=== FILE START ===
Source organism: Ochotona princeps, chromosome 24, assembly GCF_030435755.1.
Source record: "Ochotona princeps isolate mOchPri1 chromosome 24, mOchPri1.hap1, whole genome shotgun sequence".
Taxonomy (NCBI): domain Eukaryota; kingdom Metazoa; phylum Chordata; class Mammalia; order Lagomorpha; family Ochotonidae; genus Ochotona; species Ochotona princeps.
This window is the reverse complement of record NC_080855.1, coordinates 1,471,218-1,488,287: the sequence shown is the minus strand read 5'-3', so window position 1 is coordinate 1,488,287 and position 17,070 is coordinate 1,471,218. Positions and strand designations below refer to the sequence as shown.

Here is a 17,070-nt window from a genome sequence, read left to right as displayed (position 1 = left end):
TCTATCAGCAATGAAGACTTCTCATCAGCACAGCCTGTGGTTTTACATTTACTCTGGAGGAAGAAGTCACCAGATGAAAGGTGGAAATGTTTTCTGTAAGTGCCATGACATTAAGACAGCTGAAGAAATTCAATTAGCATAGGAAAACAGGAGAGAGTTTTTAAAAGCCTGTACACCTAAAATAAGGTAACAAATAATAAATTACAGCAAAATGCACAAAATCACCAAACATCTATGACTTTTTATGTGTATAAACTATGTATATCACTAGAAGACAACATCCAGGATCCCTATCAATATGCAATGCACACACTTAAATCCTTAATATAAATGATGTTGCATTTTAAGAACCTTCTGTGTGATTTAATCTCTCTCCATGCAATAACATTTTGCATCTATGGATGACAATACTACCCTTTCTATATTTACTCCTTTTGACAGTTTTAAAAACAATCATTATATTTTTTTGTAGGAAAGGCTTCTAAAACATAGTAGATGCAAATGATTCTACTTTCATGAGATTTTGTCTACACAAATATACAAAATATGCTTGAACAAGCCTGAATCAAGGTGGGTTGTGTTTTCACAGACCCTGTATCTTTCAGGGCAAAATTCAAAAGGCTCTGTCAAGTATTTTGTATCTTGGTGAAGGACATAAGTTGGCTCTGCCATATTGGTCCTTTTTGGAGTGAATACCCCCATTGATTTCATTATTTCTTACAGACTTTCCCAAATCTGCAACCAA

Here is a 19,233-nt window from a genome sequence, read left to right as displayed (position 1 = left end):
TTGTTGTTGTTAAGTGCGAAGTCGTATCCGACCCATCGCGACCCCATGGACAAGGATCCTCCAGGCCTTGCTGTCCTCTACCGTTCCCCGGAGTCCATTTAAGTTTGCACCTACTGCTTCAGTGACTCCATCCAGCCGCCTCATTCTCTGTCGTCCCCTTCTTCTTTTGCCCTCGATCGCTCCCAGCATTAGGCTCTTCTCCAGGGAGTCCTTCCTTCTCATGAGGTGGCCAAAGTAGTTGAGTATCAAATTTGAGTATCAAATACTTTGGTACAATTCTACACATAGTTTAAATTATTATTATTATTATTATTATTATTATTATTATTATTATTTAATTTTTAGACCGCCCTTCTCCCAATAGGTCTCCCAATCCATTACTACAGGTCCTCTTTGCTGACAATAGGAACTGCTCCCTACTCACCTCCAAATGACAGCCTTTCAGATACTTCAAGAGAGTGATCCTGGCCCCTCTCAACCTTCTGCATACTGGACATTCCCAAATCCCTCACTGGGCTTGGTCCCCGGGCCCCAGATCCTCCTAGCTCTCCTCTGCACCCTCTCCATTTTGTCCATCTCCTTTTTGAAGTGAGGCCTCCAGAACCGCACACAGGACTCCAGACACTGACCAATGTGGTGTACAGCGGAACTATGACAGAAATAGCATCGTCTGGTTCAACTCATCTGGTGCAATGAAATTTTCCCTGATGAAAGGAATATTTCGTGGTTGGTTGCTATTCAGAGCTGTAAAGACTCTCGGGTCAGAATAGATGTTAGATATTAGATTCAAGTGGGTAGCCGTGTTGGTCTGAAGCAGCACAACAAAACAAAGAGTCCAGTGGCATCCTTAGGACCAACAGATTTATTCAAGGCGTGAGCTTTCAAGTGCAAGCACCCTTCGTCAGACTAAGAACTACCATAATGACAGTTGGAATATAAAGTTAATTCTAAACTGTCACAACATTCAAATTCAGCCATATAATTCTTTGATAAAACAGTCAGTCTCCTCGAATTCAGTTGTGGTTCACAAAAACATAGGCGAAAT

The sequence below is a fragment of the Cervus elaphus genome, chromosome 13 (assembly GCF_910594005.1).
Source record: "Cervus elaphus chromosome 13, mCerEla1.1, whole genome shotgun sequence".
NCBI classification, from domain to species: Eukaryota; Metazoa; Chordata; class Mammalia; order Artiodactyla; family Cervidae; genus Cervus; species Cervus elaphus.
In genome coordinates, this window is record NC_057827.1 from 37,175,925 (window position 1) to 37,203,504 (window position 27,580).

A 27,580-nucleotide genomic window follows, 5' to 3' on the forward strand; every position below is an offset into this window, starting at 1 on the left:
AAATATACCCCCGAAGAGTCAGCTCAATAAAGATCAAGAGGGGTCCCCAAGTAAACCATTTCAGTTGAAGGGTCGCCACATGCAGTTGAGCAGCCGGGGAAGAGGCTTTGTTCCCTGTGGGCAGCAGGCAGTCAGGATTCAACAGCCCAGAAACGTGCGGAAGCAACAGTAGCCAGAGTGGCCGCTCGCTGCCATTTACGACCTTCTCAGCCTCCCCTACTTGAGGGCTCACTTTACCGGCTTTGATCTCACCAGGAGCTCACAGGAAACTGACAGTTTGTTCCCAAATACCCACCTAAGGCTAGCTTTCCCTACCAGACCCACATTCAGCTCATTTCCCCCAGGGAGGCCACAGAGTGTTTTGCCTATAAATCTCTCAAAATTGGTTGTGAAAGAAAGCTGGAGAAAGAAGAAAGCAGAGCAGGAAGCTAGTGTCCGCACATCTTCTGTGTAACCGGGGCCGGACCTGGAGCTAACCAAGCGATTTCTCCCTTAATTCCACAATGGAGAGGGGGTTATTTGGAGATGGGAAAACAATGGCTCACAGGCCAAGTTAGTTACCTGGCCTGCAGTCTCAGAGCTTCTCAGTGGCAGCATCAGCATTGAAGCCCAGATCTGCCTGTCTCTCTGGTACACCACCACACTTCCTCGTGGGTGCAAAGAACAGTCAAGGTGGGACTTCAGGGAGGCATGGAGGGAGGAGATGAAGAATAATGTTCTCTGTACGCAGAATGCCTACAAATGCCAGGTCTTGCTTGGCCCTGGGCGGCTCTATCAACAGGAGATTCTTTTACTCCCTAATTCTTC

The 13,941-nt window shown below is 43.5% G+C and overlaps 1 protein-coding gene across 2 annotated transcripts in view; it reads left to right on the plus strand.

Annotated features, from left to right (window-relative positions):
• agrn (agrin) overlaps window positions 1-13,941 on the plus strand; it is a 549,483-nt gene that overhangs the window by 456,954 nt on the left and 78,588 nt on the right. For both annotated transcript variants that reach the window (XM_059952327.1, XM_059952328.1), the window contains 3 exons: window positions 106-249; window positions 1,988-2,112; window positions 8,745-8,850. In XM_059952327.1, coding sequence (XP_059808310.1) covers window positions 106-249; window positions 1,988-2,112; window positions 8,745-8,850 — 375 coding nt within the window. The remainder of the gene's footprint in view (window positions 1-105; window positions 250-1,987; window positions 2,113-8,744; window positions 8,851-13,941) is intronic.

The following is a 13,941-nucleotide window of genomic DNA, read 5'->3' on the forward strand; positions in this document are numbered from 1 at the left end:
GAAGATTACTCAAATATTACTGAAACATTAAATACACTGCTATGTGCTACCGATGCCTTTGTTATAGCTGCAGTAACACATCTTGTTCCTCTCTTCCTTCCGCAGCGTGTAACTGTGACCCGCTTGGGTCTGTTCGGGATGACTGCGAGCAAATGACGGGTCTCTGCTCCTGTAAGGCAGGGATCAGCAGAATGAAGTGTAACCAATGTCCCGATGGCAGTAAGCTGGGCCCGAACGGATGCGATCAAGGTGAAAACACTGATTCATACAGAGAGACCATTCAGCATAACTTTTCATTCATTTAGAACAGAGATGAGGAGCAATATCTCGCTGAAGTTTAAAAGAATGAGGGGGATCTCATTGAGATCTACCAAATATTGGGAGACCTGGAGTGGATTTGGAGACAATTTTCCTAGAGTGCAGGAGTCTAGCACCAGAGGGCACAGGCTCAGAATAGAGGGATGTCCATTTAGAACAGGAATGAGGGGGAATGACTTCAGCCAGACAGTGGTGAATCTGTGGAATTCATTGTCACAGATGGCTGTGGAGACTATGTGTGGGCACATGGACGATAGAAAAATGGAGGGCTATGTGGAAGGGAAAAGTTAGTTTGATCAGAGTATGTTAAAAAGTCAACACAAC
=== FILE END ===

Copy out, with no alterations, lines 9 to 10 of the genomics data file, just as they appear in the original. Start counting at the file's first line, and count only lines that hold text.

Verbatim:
The sequence below is a fragment of the Cervus elaphus genome, chromosome 13 (assembly GCF_910594005.1).
Source record: "Cervus elaphus chromosome 13, mCerEla1.1, whole genome shotgun sequence".